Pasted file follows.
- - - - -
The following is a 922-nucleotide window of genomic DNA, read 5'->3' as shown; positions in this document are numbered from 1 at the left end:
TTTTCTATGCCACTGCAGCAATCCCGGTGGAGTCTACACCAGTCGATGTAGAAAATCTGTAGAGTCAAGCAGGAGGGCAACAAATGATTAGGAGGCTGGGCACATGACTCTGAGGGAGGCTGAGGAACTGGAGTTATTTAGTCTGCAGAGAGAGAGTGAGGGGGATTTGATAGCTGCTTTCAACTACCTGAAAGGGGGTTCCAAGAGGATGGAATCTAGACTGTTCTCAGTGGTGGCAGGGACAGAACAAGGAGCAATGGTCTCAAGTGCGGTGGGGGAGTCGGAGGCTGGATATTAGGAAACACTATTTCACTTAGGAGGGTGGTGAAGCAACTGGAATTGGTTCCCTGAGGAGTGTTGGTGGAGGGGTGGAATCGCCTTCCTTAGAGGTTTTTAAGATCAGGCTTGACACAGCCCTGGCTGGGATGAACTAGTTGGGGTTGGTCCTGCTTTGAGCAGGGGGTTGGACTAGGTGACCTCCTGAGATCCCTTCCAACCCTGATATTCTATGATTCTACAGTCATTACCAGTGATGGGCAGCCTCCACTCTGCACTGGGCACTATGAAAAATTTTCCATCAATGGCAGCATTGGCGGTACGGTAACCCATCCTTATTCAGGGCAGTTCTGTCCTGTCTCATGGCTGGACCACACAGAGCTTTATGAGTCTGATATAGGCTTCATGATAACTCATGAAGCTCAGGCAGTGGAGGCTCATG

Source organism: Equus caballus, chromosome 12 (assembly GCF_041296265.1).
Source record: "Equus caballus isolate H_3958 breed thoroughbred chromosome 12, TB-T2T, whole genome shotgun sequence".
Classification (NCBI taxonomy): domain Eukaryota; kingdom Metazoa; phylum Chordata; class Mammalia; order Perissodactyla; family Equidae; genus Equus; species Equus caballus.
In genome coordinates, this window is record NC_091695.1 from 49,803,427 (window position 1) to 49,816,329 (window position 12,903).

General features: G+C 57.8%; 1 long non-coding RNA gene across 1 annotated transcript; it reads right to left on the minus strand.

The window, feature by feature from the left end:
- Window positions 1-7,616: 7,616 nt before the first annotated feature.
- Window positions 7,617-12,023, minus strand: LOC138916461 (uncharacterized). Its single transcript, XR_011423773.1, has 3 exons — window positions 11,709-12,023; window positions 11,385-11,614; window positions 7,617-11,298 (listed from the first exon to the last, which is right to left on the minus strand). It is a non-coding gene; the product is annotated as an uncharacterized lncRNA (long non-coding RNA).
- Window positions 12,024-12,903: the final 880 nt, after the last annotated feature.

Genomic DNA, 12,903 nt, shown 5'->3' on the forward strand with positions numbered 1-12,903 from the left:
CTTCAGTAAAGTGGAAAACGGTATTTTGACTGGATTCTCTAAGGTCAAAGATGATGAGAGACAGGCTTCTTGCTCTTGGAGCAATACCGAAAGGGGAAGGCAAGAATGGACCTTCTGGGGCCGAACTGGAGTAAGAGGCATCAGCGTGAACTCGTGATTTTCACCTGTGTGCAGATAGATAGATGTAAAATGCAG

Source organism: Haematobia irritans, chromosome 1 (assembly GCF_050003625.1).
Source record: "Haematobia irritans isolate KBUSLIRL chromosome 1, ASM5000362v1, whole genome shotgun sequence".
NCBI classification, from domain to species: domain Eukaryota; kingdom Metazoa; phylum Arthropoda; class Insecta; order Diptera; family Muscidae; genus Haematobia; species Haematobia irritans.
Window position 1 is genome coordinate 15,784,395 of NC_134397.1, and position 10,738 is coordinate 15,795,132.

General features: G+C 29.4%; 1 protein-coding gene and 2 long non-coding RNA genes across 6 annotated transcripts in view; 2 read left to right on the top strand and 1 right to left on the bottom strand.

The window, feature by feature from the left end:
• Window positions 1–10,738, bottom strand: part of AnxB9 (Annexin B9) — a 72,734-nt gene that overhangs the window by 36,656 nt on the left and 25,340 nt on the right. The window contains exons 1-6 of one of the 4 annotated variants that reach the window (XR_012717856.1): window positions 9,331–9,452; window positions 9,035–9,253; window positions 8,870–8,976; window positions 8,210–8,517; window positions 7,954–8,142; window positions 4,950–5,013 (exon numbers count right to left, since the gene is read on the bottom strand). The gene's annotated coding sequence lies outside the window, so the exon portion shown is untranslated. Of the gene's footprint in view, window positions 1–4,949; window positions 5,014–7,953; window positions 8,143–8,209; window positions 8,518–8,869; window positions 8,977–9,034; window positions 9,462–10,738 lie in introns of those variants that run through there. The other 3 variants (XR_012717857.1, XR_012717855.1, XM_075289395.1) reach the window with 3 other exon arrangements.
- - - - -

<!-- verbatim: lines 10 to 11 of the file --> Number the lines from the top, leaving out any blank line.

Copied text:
- Window positions 7,617-12,023, minus strand: LOC138916461 (uncharacterized). Its single transcript, XR_011423773.1, has 3 exons — window positions 11,709-12,023; window positions 11,385-11,614; window positions 7,617-11,298 (listed from the first exon to the last, which is right to left on the minus strand). It is a non-coding gene; the product is annotated as an uncharacterized lncRNA (long non-coding RNA).
- Window positions 12,024-12,903: the final 880 nt, after the last annotated feature.